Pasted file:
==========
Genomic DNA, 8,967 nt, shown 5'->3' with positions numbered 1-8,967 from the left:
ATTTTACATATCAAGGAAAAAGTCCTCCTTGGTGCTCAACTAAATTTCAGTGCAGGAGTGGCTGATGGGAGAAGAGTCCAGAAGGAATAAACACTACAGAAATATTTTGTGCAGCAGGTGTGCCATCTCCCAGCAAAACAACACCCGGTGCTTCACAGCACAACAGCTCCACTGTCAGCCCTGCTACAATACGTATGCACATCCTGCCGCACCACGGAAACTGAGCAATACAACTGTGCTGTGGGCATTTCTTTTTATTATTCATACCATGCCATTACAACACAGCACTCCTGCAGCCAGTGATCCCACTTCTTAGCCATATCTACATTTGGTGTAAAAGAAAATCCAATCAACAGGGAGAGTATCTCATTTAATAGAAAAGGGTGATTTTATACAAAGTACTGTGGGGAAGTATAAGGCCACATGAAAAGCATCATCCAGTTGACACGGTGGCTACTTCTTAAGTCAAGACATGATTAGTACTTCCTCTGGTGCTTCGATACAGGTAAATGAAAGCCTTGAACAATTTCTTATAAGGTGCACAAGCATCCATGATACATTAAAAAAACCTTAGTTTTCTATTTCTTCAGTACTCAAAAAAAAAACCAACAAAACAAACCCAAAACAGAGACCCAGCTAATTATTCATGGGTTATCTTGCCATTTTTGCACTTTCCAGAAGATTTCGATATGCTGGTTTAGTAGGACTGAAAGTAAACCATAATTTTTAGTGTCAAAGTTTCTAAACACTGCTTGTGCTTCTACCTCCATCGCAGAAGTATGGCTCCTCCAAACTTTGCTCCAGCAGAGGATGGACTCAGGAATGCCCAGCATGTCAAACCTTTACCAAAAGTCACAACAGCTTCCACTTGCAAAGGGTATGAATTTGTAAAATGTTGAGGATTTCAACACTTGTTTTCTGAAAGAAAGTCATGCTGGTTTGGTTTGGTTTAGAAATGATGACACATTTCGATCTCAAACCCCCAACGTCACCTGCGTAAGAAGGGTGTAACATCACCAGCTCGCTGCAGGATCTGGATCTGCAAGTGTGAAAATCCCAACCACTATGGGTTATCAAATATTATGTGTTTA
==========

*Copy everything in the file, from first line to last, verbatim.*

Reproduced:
Genomic DNA, 8,967 nt, shown 5'->3' with positions numbered 1-8,967 from the left:
ATTTTACATATCAAGGAAAAAGTCCTCCTTGGTGCTCAACTAAATTTCAGTGCAGGAGTGGCTGATGGGAGAAGAGTCCAGAAGGAATAAACACTACAGAAATATTTTGTGCAGCAGGTGTGCCATCTCCCAGCAAAACAACACCCGGTGCTTCACAGCACAACAGCTCCACTGTCAGCCCTGCTACAATACGTATGCACATCCTGCCGCACCACGGAAACTGAGCAATACAACTGTGCTGTGGGCATTTCTTTTTATTATTCATACCATGCCATTACAACACAGCACTCCTGCAGCCAGTGATCCCACTTCTTAGCCATATCTACATTTGGTGTAAAAGAAAATCCAATCAACAGGGAGAGTATCTCATTTAATAGAAAAGGGTGATTTTATACAAAGTACTGTGGGGAAGTATAAGGCCACATGAAAAGCATCATCCAGTTGACACGGTGGCTACTTCTTAAGTCAAGACATGATTAGTACTTCCTCTGGTGCTTCGATACAGGTAAATGAAAGCCTTGAACAATTTCTTATAAGGTGCACAAGCATCCATGATACATTAAAAAAACCTTAGTTTTCTATTTCTTCAGTACTCAAAAAAAAAACCAACAAAACAAACCCAAAACAGAGACCCAGCTAATTATTCATGGGTTATCTTGCCATTTTTGCACTTTCCAGAAGATTTCGATATGCTGGTTTAGTAGGACTGAAAGTAAACCATAATTTTTAGTGTCAAAGTTTCTAAACACTGCTTGTGCTTCTACCTCCATCGCAGAAGTATGGCTCCTCCAAACTTTGCTCCAGCAGAGGATGGACTCAGGAATGCCCAGCATGTCAAACCTTTACCAAAAGTCACAACAGCTTCCACTTGCAAAGGGTATGAATTTGTAAAATGTTGAGGATTTCAACACTTGTTTTCTGAAAGAAAGTCATGCTGGTTTGGTTTGGTTTAGAAATGATGACACATTTCGATCTCAAACCCCCAACGTCACCTGCGTAAGAAGGGTGTAACATCACCAGCTCGCTGCAGGATCTGGATCTGCAAGTGTGAAAATCCCAACCACTATGGGTTATCAAATATTATGTGTTTA